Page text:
2013 Year in Review: Another boundary extension proposal

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Erica Fisher

Erica is a reporter for Moose FM and energeticcity.ca in Fort St. John, B.C. She grew up in Victoria, B.C. and received her Bachelor's Degree in Journalism from Concordia University in Montreal, Quebec.

The City has been considering the process since 2007, as a way to accommodate the growth of the city, clean up current borders, and more recently, manage the potential impacts of Site C. Some of the lands within this proposed expansion are expected to be developed if the dam is approved, so the City wants to incorporate them beforehand to ensure they are developed to its standards. 

Its previous boundary extension proposal had been formally withdrawn more than a year earlier after the City said it needed better clarification on what’s needed for consent of property owners. This time around, the City said it wanted to make sure residents are kept in the loop from the beginning of the process, and are properly consulted. A link was set up on the City’s website for public comments and concerns and informal public meetings were held in June and September, but once again the process has been criticized by affected landowners. 

Jared Giesbrecht, whose family owns one of the included properties, claims the City is taking a “passive” approach, and not actively seeking the opinions of the affected property owners. Some landowners wanted Peace River Regional District Area C Director Arthur Hadland to survey those affected, but instead he was authorized to meet with the City of Fort St. John to discuss the issues, and travelled to Victoria with staff for a meeting with the Ministry of Community, Sport and Cultural Development.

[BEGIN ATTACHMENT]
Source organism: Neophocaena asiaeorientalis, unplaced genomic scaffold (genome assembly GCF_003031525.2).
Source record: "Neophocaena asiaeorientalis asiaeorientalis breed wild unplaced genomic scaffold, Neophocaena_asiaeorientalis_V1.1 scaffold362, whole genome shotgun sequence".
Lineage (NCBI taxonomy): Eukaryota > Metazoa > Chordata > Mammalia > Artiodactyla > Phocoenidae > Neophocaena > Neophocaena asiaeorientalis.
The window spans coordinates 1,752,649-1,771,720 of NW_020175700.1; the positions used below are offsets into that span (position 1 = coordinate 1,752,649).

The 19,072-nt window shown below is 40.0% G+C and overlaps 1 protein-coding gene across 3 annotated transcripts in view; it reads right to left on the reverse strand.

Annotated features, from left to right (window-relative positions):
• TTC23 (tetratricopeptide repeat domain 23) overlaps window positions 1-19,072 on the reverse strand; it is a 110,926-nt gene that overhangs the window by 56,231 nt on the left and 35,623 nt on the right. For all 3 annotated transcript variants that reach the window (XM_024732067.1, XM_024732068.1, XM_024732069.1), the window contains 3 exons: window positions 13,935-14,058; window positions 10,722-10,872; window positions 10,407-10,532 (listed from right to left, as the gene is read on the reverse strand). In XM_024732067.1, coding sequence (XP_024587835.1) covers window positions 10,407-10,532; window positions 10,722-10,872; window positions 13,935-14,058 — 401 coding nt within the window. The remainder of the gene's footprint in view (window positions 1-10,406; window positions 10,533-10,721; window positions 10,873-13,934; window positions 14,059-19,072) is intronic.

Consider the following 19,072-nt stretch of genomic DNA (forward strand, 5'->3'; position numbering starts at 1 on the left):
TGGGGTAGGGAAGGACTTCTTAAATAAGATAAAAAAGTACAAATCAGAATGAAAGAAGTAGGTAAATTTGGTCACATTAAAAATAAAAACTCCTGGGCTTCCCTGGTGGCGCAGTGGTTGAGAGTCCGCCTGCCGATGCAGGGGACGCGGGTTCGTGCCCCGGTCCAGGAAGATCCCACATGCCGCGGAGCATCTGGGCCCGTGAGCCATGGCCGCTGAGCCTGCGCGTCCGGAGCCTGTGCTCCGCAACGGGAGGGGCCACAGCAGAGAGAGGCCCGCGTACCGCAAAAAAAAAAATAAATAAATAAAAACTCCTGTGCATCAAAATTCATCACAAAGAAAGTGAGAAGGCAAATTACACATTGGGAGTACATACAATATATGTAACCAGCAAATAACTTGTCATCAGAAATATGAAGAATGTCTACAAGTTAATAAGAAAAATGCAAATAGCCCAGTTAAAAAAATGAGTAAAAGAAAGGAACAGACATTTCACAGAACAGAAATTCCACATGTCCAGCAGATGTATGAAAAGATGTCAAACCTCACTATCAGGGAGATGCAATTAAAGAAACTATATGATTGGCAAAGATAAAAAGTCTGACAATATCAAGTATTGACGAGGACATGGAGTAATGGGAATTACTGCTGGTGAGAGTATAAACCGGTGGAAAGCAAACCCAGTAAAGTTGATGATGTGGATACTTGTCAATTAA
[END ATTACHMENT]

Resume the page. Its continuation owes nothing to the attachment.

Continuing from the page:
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An informal survey was sent around, which when added to the City’s own consultation, found the representatives of 121 of the 182 pieces of land are opposed to the proposal, while four are in support and three would support it conditionally. One property with multiple owners was split between conditional support and opposition, and 23 properties did not respond to a survey. The 30 properties owned by B.C. Hydro are considered neutral. 

In November, the City established a new boundary extension policy with mitigation measures that include phasing in property taxes over five years, and a reduction in charges at the Rural Water Station and Sewer Transfer Station.  

$150,000 is allotted in the proposed 2014 operating budget for boundary extension, which is not just for its current proposed application, but as the City continues to receive applications for inclusion, it could consider others in the near future. 

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